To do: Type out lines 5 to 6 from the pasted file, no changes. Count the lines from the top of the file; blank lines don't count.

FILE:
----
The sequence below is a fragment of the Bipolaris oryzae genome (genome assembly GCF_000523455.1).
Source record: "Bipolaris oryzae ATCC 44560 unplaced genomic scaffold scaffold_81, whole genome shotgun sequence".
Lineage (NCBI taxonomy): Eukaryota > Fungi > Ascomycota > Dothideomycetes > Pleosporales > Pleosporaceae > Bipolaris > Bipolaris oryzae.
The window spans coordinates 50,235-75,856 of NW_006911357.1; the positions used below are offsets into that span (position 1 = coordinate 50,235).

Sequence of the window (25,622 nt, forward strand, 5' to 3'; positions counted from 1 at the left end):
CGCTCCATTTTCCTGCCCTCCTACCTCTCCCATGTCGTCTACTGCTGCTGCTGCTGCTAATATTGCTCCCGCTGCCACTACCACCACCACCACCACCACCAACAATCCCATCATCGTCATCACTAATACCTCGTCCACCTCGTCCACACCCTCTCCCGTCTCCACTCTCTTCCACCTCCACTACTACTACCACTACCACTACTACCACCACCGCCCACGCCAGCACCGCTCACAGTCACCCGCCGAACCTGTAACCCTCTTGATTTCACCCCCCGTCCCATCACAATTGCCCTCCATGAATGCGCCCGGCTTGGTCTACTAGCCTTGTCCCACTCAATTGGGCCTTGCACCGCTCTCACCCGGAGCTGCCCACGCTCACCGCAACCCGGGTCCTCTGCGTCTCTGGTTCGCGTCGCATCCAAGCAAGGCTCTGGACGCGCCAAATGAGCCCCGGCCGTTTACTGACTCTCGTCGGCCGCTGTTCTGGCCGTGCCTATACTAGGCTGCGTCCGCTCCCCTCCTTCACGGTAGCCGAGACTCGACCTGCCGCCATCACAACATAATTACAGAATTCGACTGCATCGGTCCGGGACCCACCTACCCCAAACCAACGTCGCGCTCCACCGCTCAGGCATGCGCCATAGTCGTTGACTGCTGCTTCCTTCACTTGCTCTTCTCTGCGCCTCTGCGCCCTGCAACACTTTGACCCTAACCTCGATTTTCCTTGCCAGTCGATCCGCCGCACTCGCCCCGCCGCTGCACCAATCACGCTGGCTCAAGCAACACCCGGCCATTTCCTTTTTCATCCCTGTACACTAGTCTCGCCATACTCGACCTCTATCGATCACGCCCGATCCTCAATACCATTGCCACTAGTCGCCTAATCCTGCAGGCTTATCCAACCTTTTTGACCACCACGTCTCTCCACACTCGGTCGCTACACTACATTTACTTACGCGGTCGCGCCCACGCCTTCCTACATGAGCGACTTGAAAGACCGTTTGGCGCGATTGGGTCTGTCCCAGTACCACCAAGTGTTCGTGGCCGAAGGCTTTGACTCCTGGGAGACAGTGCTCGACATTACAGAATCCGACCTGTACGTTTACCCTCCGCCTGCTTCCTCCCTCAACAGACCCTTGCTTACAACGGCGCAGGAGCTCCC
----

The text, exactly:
Sequence of the window (25,622 nt, forward strand, 5' to 3'; positions counted from 1 at the left end):
CGCTCCATTTTCCTGCCCTCCTACCTCTCCCATGTCGTCTACTGCTGCTGCTGCTGCTAATATTGCTCCCGCTGCCACTACCACCACCACCACCACCACCAACAATCCCATCATCGTCATCACTAATACCTCGTCCACCTCGTCCACACCCTCTCCCGTCTCCACTCTCTTCCACCTCCACTACTACTACCACTACCACTACTACCACCACCGCCCACGCCAGCACCGCTCACAGTCACCCGCCGAACCTGTAACCCTCTTGATTTCACCCCCCGTCCCATCACAATTGCCCTCCATGAATGCGCCCGGCTTGGTCTACTAGCCTTGTCCCACTCAATTGGGCCTTGCACCGCTCTCACCCGGAGCTGCCCACGCTCACCGCAACCCGGGTCCTCTGCGTCTCTGGTTCGCGTCGCATCCAAGCAAGGCTCTGGACGCGCCAAATGAGCCCCGGCCGTTTACTGACTCTCGTCGGCCGCTGTTCTGGCCGTGCCTATACTAGGCTGCGTCCGCTCCCCTCCTTCACGGTAGCCGAGACTCGACCTGCCGCCATCACAACATAATTACAGAATTCGACTGCATCGGTCCGGGACCCACCTACCCCAAACCAACGTCGCGCTCCACCGCTCAGGCATGCGCCATAGTCGTTGACTGCTGCTTCCTTCACTTGCTCTTCTCTGCGCCTCTGCGCCCTGCAACACTTTGACCCTAACCTCGATTTTCCTTGCCAGTCGATCCGCCGCACTCGCCCCGCCGCTGCACCAATCACGCTGGCTCAAGCAACACCCGGCCATTTCCTTTTTCATCCCTGTACACTAGTCTCGCCATACTCGACCTCTATCGATCACGCCCGATCCTCAATACCATTGCCACTAGTCGCCTAATCCTGCAGGCTTATCCAACCTTTTTGACCACCACGTCTCTCCACACTCGGTCGCTACACTACATTTACTTACGCGGTCGCGCCCACGCCTTCCTACATGAGCGACTTGAAAGACCGTTTGGCGCGATTGGGTCTGTCCCAGTACCACCAAGTGTTCGTGGCCGAAGGCTTTGACTCCTGGGAGACAGTGCTCGACATTACAGAATCCGACCTGTACGTTTACCCTCCGCCTGCTTCCTCCCTCAACAGACCCTTGCTTACAACGGCGCAGGAGCTCCC